|Mr Khan said:
Nope, hadn't been aware of that, I guess it's another historical myth. I do remember that part of the issue was the adherence to the gold standard from my Monetary Economics class, part of the issue that messed up Europe after the first world war by attempting to restore pre-war prices.
Of course, the issue with Keynesianism is that its tied to democracy, and improperly applied. Higher tax rates should be applied during the boom times to help slow the inevitable economic overheating (accumulating a surplus), set against tax cuts and stimulus spending during the
Yeah... Hoover actually was all about the spending. It's funny, his outgoing speech he basically said "Well I may be faulted for not getting us out of this, but the one thing that can't be said is that I didn't try anything."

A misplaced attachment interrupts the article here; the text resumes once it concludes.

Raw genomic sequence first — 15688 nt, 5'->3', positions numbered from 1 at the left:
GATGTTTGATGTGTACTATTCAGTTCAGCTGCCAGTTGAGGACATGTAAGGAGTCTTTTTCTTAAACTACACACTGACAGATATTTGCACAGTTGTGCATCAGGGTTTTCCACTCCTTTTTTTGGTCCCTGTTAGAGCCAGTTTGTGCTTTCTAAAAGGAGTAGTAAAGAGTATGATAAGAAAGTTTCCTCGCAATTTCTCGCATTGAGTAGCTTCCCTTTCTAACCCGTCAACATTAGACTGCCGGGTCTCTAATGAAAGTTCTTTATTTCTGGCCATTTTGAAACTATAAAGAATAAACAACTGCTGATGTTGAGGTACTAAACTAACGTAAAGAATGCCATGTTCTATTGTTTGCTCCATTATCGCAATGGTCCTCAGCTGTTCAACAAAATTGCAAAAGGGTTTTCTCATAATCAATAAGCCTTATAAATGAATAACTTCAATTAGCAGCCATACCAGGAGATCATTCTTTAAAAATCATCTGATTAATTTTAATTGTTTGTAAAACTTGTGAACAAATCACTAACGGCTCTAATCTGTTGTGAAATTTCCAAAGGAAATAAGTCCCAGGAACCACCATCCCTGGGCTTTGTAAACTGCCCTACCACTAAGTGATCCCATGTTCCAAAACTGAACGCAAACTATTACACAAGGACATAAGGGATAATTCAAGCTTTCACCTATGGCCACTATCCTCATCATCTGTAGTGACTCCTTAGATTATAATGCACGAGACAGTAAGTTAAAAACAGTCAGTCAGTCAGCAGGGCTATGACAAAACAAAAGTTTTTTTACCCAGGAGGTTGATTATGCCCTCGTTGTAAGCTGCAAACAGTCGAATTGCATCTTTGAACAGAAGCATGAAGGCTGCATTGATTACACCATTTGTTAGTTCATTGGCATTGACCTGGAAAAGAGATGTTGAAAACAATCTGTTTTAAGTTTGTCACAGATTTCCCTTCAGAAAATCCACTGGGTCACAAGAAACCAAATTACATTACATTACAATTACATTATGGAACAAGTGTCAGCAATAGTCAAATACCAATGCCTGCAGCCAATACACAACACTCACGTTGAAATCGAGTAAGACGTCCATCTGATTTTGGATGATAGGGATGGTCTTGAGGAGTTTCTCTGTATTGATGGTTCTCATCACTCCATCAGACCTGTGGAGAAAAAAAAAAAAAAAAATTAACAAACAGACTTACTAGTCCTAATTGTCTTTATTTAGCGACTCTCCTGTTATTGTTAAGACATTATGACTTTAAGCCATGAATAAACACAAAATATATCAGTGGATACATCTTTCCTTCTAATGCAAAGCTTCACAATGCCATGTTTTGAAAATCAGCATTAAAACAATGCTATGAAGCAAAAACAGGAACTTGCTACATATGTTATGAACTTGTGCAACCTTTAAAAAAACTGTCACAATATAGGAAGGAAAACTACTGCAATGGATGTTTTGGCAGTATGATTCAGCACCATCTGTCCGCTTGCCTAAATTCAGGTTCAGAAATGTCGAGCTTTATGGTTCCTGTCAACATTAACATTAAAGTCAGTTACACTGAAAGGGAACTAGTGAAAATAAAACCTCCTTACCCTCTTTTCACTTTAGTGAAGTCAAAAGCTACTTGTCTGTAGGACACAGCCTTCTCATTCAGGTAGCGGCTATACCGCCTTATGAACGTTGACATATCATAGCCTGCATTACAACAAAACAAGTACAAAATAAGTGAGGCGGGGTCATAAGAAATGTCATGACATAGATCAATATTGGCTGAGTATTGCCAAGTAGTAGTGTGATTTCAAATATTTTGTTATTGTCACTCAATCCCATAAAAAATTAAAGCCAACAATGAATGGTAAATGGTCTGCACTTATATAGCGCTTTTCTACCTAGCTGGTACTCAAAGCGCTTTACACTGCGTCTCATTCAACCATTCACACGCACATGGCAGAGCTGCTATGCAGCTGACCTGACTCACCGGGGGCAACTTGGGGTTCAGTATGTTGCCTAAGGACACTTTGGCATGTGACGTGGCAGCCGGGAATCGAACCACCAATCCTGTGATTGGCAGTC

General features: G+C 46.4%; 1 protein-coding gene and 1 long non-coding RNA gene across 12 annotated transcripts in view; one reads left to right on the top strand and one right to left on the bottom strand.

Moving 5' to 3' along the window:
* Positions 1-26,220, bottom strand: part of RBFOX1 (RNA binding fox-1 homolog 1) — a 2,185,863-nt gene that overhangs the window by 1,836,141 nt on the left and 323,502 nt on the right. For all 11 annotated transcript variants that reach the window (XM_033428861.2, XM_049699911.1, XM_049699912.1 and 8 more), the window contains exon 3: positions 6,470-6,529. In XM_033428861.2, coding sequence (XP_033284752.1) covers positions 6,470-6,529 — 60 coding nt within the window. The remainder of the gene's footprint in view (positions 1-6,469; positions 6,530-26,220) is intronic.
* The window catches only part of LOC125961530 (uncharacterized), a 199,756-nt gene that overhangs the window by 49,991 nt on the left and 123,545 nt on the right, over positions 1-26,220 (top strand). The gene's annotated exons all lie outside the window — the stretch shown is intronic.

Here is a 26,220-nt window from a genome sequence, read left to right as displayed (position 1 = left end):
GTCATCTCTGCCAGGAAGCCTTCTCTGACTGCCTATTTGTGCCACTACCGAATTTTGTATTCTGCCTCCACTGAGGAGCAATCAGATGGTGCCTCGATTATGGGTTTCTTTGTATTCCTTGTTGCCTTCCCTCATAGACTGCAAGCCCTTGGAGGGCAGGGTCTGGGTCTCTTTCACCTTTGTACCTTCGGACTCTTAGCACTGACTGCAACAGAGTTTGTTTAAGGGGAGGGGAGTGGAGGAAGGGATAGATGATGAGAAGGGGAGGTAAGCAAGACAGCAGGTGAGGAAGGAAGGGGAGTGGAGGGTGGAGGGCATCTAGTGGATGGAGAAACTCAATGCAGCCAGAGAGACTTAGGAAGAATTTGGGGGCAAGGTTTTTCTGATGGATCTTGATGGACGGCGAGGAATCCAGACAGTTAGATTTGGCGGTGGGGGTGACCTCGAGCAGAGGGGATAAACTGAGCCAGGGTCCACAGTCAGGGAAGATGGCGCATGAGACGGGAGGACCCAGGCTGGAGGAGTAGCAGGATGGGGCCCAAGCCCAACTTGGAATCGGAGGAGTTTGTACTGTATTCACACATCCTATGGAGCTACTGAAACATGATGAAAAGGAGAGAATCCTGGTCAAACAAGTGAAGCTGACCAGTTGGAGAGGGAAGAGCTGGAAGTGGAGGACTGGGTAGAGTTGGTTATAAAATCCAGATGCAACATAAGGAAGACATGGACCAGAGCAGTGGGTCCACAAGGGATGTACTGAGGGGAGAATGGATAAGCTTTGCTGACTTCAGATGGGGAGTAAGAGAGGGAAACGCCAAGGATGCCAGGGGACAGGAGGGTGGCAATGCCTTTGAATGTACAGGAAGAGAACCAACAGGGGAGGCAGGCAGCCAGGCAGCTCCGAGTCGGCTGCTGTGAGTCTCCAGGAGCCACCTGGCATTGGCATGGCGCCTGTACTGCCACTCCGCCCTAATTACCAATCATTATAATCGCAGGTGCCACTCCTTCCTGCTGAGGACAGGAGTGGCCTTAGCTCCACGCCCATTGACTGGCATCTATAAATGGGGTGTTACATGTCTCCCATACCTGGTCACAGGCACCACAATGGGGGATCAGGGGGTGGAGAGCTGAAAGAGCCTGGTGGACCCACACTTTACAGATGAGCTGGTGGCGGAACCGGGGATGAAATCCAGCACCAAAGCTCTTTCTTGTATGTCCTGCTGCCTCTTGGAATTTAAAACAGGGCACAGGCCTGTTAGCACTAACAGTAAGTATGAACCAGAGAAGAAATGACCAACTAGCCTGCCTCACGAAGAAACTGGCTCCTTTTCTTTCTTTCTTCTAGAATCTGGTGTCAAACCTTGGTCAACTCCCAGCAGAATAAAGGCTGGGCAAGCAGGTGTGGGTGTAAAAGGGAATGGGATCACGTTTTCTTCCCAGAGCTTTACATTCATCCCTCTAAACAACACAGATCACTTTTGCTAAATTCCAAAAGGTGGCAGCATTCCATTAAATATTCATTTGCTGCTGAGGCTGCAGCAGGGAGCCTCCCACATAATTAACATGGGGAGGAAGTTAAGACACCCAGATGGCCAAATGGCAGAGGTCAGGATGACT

Also worth noting about Hoover... as is important to certain economic beleifs today.
He saw Wallstreet as unproductive captial and industry as productive captial... and pushed for counter cylical budgetary policy.
Hoover was a Keynsian before Keynes.